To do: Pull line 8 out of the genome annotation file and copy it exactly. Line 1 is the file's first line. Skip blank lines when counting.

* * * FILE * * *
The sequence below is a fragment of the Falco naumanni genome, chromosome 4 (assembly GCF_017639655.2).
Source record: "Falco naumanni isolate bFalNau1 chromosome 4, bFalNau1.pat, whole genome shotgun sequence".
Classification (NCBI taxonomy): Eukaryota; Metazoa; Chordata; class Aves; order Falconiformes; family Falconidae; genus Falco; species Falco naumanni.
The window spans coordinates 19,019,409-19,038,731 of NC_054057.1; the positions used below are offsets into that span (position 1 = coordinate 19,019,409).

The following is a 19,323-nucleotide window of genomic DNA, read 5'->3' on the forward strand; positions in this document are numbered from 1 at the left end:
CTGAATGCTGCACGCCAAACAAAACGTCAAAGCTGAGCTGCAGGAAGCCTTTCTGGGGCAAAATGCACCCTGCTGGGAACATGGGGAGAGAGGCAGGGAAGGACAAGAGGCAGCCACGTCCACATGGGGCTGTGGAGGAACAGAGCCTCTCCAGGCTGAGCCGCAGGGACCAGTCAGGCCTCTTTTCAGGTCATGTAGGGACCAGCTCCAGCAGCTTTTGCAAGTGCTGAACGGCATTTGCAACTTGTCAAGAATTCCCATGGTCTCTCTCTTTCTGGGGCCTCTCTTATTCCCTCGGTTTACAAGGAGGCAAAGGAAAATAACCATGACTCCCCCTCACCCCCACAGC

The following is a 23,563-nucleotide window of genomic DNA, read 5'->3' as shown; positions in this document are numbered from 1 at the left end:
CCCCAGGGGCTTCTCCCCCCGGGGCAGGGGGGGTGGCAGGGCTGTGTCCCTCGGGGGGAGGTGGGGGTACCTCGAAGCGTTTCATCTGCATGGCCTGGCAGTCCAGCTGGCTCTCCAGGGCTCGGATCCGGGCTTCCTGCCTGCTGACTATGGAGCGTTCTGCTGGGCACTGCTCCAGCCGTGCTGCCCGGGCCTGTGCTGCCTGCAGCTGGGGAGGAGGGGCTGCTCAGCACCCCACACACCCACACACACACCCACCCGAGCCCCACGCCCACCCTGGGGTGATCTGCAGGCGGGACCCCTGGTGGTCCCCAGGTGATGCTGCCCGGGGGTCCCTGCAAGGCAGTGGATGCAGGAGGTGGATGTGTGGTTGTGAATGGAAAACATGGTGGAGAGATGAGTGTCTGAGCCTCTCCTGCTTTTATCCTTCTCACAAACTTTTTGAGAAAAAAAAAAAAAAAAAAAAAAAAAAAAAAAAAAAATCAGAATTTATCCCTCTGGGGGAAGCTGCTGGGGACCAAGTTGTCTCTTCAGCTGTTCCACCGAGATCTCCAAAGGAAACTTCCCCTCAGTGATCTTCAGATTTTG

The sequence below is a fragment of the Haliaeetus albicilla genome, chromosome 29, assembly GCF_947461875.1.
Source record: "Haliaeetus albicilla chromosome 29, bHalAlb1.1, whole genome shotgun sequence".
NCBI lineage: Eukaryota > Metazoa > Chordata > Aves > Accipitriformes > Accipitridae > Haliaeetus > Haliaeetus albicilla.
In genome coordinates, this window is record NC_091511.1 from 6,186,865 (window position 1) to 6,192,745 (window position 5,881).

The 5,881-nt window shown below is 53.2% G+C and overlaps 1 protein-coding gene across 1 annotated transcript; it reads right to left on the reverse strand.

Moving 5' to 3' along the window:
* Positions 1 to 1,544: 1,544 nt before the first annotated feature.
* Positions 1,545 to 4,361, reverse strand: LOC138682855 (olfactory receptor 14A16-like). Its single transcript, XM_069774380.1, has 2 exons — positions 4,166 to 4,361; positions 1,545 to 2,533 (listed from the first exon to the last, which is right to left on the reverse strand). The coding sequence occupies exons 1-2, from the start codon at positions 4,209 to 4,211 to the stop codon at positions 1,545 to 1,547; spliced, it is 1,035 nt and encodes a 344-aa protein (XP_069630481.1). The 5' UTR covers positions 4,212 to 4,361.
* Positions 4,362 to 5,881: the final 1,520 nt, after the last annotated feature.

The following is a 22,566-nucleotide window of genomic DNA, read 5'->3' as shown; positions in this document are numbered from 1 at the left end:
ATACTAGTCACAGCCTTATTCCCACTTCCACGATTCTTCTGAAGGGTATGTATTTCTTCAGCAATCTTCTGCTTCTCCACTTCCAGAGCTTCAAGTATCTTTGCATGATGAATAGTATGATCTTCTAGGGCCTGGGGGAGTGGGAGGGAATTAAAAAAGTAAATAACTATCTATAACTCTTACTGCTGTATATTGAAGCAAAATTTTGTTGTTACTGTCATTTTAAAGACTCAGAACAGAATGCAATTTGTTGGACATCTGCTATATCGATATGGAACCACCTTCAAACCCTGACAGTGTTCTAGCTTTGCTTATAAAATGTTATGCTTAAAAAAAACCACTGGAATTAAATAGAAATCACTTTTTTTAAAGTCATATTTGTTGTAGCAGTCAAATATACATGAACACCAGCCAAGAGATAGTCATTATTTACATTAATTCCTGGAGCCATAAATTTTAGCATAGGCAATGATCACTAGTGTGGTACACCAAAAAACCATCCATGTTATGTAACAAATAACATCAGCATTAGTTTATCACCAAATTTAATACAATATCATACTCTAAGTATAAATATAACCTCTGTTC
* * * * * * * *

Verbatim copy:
CCCCAGGGGCTTCTCCCCCCGGGGCAGGGGGGGTGGCAGGGCTGTGTCCCTCGGGGGGAGGTGGGGGTACCTCGAAGCGTTTCATCTGCATGGCCTGGCAGTCCAGCTGGCTCTCCAGGGCTCGGATCCGGGCTTCCTGCCTGCTGACTATGGAGCGTTCTGCTGGGCACTGCTCCAGCCGTGCTGCCCGGGCCTGTGCTGCCTGCAGCTGGGGAGGAGGGGCTGCTCAGCACCCCACACACCCACACACACACCCACCCGAGCCCCACGCCCACCCTGGGGTGATCTGCAGGCGGGACCCCTGGTGGTCCCCAGGTGATGCTGCCCGGGGGTCCCTGCAAGGCAGTGGATGCAGGAGGTGGATGTGTGGTTGTGAATGGAAAACATGGTGGAGAGATGAGTGTCTGAGCCTCTCCTGCTTTTATCCTTCTCACAAACTTTTTGAGAAAAAAAAAAAAAAAAAAAAAAAAAAAAAAAAAAAATCAGAATTTATCCCTCTGGGGGAAGCTGCTGGGGACCAAGTTGTCTCTTCAGCTGTTCCACCGAGATCTCCAAAGGAAACTTCCCCTCAGTGATCTTCAGATTTTG